Alexander says DeVos’ 3 1/2-hour hearing went 1 1/2 hours longer than the hearings for either education secretary nominated by former President Barack Obama. DeVos is also answering 837 written questions submitted by committee Democrats, compared with 81 questions combined that Republicans submitted in writing to Obama’s two secretaries of education.
Murray has accused Alexander of trying to “protect” DeVos from scrutiny by ending the Jan. 17 hearing after a single round of questioning by most senators. At the hearing, Democrats used part of their time to question DeVos to ask Alexander for more time with her, and only Murray was allowed a second round of questioning.

Original story Jan. 19:
Following Betsy DeVos’ Tuesday night Senate confirmation hearing, reports say “she was stumped,” “she got schooled,” “she wasn’t prepared,” and “it was an insult to Democracy.”
While the nominee for U.S. Secretary of Education addressed topics such as charter schools, college affordability, campus sexual assault and federal compliance, national organizations say more time is needed to discuss what the future of education looks like for young people, specifically LGBTQ students.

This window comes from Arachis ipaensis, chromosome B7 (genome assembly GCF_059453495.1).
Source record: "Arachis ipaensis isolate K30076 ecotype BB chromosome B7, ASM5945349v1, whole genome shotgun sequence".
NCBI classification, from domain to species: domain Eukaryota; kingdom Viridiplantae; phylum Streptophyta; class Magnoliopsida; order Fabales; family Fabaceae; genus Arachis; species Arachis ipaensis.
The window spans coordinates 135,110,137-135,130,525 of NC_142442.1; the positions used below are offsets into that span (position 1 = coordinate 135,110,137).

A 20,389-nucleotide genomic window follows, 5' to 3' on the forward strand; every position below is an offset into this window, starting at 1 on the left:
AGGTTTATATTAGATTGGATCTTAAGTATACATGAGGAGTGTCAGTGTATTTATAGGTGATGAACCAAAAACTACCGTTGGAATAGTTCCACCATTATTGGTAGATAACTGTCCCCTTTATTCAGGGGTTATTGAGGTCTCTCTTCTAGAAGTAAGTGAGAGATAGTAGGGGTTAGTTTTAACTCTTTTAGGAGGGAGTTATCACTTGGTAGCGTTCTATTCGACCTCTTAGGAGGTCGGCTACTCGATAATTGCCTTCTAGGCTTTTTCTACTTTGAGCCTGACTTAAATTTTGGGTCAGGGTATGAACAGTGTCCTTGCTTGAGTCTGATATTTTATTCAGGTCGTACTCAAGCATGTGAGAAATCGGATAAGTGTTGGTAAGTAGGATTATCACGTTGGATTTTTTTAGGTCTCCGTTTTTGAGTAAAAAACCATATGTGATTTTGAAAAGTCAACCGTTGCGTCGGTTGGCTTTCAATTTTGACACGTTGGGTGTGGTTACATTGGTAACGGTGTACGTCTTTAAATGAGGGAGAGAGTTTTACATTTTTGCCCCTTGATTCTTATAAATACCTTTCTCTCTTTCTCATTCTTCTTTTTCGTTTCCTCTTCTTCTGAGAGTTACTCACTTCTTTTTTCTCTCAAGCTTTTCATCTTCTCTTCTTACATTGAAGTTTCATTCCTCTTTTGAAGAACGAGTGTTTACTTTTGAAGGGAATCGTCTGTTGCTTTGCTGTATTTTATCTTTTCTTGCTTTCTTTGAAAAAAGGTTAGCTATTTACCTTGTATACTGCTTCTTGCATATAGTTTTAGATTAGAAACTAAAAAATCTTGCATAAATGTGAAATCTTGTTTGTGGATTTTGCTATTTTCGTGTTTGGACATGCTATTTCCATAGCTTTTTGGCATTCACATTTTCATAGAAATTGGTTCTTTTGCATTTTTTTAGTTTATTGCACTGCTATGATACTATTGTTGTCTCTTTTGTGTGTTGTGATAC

“Today’s confirmation hearing for Betsy DeVos was not nearly long enough for the thorough discussion our children’s education requires. Short as it was, it raised a lot of additional deeply troubling issues of grave concern to all parents. While we are relieved to hear DeVos rejecting the dangerous and thoroughly discredited practice of conversion therapy her family has previously supported, it was chilling to hear DeVos dodge questions about whether she would keep essential protections for transgender students, and basically refer all other civil rights protections for students with disabilities, students of color, and religious minority students ‘back to the states,'” said GLSEN’s Executive Director, Dr. Eliza Byard in a written response on Jan. 17.
DeVos is a prominent school-choice and anti-public education advocate.